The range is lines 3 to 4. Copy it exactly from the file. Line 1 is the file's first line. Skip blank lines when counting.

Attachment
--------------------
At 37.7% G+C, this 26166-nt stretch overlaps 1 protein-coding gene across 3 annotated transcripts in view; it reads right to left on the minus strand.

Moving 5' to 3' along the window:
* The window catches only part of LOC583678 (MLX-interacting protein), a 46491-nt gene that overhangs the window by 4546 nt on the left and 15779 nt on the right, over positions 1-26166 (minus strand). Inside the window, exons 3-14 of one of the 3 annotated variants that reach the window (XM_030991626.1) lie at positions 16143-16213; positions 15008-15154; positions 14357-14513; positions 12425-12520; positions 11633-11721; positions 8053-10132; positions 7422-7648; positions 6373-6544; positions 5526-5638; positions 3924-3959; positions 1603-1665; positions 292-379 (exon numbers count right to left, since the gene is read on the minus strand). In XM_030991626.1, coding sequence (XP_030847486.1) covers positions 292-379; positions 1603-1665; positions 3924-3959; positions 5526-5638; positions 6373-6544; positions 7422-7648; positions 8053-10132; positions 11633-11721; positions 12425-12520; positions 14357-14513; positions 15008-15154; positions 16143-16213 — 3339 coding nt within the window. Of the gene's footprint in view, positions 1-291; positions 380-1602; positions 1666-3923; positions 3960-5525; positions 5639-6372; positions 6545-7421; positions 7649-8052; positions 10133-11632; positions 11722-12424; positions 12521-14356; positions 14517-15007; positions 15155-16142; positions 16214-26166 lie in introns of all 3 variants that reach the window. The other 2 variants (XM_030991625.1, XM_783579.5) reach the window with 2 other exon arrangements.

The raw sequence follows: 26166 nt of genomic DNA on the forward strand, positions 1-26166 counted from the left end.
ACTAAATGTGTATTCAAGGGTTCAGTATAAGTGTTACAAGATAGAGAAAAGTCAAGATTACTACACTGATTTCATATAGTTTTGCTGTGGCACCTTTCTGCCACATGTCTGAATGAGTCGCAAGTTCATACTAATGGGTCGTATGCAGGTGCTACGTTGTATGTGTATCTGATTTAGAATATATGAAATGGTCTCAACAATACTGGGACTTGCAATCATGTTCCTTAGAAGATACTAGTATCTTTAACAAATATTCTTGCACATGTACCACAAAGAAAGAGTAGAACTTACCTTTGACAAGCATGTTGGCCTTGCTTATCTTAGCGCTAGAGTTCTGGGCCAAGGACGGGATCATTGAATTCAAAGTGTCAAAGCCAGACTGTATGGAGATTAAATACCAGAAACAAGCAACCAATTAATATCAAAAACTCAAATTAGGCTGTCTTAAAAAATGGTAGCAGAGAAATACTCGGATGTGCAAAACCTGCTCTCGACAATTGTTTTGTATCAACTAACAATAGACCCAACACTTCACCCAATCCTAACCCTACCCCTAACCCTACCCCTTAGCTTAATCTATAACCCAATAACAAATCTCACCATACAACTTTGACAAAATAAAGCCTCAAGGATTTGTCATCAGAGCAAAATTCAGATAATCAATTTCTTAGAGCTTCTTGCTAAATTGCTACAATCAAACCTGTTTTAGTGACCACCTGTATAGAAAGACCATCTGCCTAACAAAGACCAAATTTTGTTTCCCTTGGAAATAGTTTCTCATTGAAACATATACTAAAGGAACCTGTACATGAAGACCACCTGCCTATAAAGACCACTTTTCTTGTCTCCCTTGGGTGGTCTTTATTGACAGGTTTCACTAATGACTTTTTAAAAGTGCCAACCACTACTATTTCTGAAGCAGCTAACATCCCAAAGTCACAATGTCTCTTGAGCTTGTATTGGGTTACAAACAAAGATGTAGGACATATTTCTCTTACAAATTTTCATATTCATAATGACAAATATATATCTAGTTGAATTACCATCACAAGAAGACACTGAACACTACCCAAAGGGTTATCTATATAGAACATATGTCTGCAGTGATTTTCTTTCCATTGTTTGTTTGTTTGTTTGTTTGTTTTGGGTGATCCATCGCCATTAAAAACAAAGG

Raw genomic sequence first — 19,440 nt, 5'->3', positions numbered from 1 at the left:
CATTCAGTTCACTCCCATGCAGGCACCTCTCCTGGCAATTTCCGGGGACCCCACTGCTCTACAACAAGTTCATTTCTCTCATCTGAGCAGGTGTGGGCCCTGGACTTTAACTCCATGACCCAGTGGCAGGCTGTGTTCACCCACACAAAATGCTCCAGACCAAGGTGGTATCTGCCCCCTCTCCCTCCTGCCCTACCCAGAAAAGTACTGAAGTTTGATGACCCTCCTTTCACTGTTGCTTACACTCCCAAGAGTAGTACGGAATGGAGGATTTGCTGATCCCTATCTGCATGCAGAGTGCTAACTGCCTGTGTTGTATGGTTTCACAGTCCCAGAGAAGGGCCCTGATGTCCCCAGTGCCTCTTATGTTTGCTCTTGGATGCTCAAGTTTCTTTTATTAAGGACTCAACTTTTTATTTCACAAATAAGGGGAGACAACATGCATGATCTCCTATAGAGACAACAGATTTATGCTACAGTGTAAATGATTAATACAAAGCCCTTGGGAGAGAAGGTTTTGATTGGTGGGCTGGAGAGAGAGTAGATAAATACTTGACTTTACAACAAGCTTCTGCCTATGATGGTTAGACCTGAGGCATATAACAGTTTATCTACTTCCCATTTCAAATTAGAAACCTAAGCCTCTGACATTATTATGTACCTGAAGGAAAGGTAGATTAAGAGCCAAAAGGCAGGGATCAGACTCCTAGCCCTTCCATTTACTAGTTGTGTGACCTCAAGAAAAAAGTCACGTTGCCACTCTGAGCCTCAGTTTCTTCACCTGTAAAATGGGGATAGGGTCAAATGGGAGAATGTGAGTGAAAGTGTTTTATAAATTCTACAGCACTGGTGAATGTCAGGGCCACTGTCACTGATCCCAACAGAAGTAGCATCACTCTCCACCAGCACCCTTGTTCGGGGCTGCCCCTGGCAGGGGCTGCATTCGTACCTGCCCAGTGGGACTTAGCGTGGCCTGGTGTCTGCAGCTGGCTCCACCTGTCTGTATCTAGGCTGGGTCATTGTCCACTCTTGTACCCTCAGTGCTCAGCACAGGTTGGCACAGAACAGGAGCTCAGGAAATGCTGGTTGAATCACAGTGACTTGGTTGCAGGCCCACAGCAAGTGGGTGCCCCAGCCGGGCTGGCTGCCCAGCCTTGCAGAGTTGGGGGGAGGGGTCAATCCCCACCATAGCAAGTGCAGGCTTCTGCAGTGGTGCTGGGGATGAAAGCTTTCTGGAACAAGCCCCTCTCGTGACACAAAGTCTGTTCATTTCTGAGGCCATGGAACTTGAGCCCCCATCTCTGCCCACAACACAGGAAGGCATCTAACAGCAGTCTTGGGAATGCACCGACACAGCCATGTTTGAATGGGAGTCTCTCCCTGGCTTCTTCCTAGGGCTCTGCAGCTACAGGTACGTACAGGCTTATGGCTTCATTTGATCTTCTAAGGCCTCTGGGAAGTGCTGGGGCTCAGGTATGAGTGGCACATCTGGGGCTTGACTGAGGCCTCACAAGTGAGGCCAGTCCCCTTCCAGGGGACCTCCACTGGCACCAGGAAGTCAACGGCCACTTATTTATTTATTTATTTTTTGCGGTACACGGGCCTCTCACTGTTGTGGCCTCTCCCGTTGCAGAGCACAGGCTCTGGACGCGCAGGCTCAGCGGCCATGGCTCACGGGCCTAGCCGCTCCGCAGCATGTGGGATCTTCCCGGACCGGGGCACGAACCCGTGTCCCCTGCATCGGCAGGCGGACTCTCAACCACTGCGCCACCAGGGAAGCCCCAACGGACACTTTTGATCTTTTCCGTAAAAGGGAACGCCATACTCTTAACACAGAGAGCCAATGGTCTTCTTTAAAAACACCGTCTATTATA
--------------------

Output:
* The window catches only part of LOC583678 (MLX-interacting protein), a 46491-nt gene that overhangs the window by 4546 nt on the left and 15779 nt on the right, over positions 1-26166 (minus strand). Inside the window, exons 3-14 of one of the 3 annotated variants that reach the window (XM_030991626.1) lie at positions 16143-16213; positions 15008-15154; positions 14357-14513; positions 12425-12520; positions 11633-11721; positions 8053-10132; positions 7422-7648; positions 6373-6544; positions 5526-5638; positions 3924-3959; positions 1603-1665; positions 292-379 (exon numbers count right to left, since the gene is read on the minus strand). In XM_030991626.1, coding sequence (XP_030847486.1) covers positions 292-379; positions 1603-1665; positions 3924-3959; positions 5526-5638; positions 6373-6544; positions 7422-7648; positions 8053-10132; positions 11633-11721; positions 12425-12520; positions 14357-14513; positions 15008-15154; positions 16143-16213 — 3339 coding nt within the window. Of the gene's footprint in view, positions 1-291; positions 380-1602; positions 1666-3923; positions 3960-5525; positions 5639-6372; positions 6545-7421; positions 7649-8052; positions 10133-11632; positions 11722-12424; positions 12521-14356; positions 14517-15007; positions 15155-16142; positions 16214-26166 lie in introns of all 3 variants that reach the window. The other 2 variants (XM_030991625.1, XM_783579.5) reach the window with 2 other exon arrangements.

The raw sequence follows: 26166 nt of genomic DNA on the forward strand, positions 1-26166 counted from the left end.